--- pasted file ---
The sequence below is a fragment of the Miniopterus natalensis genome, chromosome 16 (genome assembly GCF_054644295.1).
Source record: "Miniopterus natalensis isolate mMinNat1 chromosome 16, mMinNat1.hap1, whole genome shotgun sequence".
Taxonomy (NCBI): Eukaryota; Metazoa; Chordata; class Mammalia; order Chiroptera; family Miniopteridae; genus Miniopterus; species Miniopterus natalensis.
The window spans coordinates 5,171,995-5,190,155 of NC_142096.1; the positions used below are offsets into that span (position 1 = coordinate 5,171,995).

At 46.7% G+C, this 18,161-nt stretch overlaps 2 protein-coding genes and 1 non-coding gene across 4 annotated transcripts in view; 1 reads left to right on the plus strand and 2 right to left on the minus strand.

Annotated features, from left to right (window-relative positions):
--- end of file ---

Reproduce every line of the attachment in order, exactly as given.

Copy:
The sequence below is a fragment of the Miniopterus natalensis genome, chromosome 16 (genome assembly GCF_054644295.1).
Source record: "Miniopterus natalensis isolate mMinNat1 chromosome 16, mMinNat1.hap1, whole genome shotgun sequence".
Taxonomy (NCBI): Eukaryota; Metazoa; Chordata; class Mammalia; order Chiroptera; family Miniopteridae; genus Miniopterus; species Miniopterus natalensis.
The window spans coordinates 5,171,995-5,190,155 of NC_142096.1; the positions used below are offsets into that span (position 1 = coordinate 5,171,995).

At 46.7% G+C, this 18,161-nt stretch overlaps 2 protein-coding genes and 1 non-coding gene across 4 annotated transcripts in view; 1 reads left to right on the plus strand and 2 right to left on the minus strand.

Annotated features, from left to right (window-relative positions):